Aaron is on vacation in Zion, and I am digging his sense of space. His photos put people, and in this case livestock, in symmetrical relation to big spaces. Sometimes it can be very funny. First, here are two sledders:
Second, here's what might be a funny story judging by the snow tracks from the foreground to the bull:
There's something about where that bull stands that just makes it funny. As far as I can tell, this is punchline distance. Or, at least, that's what I'm going to start calling it.
Ryan and I have talked about this distance before. It isn't a close up, and it isn't a wide shot. It is kind of a medium-long...but a little more long than medium. It is hard to explain; you just kind of have to see it for yourself. Here's another example that we crack up at all the time:
I think this photo is so funny because it is supposed to be a picture of Ryan, but he's just far enough away from the camera that its useless. You get way more grass and tree than person. Then, there's the second, even funnier punchline: his goofy smile is smaller than the giant face on his T-shirt, making the photo twice as useless. There's also the silly asymmetry of the building behind him, which helps.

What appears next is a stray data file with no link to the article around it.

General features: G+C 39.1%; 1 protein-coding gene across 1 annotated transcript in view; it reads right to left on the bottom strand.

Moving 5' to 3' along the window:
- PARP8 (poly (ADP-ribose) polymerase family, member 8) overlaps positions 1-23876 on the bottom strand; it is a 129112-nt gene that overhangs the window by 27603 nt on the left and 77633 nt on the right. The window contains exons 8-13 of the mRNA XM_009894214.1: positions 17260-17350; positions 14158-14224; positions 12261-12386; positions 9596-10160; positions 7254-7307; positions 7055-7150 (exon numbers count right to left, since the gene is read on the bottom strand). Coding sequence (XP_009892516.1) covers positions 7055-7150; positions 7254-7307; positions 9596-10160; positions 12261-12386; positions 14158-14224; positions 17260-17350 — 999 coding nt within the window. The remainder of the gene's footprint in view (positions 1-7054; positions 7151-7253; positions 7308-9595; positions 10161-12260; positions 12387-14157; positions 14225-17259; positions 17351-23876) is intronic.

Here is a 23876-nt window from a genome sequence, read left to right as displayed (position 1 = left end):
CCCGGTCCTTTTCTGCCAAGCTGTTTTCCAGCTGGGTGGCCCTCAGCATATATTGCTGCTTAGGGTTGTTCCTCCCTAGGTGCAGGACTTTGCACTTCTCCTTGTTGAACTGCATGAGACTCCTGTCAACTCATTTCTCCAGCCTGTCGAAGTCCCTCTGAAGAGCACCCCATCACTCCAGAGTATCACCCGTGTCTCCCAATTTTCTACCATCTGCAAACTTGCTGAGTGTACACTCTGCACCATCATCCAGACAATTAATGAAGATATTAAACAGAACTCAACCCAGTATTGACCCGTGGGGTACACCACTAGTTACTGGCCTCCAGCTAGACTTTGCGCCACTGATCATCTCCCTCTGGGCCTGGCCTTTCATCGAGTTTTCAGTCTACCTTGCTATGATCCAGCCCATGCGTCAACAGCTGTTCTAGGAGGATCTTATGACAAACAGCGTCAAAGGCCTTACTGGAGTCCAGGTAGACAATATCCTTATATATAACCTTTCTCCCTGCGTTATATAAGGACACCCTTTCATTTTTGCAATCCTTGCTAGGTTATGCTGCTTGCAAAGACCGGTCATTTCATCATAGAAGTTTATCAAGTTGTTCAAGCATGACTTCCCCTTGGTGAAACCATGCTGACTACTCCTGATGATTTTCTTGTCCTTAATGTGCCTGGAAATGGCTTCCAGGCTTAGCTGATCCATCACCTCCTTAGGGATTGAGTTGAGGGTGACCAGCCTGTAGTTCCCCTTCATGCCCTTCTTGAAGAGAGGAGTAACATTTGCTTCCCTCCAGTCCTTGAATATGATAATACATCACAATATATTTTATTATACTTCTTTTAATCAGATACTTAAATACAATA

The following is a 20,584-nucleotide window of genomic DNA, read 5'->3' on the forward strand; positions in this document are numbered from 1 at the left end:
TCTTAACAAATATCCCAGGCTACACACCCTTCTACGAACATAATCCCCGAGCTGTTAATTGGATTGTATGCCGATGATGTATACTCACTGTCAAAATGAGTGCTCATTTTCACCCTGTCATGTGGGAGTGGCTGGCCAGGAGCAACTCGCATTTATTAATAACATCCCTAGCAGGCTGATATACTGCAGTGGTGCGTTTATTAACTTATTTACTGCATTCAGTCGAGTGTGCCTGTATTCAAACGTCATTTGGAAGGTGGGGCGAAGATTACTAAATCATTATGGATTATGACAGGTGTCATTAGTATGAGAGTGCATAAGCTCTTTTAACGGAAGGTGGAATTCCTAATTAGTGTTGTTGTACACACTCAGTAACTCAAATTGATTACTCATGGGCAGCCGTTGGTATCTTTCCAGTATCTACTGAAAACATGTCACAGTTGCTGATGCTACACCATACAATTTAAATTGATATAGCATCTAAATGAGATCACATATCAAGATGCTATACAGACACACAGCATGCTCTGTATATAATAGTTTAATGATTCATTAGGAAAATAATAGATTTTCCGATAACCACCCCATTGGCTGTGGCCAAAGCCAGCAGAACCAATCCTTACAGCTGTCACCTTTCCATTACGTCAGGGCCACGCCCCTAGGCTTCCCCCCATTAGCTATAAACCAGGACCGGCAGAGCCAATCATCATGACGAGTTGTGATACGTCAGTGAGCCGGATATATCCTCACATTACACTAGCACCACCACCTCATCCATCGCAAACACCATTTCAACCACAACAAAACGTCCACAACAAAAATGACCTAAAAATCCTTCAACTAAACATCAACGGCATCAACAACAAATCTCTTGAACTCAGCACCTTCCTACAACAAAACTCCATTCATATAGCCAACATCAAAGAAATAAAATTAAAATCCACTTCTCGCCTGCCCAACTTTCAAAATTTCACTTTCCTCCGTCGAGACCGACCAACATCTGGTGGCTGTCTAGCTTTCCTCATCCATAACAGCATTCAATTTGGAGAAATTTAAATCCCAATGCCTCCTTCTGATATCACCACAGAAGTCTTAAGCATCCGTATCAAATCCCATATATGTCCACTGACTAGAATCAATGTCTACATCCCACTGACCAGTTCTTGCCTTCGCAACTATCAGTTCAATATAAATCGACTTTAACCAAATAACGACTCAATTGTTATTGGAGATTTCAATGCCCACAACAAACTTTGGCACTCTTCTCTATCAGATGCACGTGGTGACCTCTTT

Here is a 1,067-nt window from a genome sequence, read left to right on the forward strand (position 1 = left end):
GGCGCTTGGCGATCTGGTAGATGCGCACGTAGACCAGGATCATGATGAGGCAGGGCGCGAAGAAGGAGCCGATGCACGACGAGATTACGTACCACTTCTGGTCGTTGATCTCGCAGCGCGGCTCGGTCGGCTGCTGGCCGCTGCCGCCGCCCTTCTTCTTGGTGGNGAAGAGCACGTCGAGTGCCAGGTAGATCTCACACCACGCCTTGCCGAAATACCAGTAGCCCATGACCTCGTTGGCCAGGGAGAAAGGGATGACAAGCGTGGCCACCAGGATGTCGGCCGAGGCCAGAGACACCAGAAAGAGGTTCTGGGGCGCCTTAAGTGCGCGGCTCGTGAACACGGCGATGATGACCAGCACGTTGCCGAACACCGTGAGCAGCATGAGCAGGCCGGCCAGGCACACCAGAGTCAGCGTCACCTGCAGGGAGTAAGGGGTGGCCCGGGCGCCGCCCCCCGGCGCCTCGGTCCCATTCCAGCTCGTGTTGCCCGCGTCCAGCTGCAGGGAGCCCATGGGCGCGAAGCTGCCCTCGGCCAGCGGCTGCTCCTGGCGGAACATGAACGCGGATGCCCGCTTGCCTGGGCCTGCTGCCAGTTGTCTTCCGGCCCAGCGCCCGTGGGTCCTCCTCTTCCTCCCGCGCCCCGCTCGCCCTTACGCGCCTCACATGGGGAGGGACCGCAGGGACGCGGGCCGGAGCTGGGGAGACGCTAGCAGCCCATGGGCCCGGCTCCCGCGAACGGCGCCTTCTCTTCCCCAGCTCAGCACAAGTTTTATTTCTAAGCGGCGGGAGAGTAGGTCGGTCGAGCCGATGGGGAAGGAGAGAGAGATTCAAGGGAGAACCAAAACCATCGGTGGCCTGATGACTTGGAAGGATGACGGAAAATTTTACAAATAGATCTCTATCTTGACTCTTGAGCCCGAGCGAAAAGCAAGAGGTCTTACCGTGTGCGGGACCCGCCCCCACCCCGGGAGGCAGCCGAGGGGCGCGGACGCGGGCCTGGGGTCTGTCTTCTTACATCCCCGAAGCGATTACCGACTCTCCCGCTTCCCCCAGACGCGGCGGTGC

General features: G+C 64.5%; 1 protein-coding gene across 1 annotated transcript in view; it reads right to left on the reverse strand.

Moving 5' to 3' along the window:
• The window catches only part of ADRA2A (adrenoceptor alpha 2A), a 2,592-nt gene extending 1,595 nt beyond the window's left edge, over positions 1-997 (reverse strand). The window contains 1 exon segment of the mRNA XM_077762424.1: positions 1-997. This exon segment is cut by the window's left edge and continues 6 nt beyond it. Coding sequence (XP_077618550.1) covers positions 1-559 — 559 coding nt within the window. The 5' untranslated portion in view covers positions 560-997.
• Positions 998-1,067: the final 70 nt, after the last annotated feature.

Maybe this distance is kind of a punchline because, in a way, you read the photograph, then you get to a point where things turn on you. The photo goes snow snow snow ... bull standing casually. Grass grass grass ... giant face tiny face.
And, of course, all roads lead back to Tati....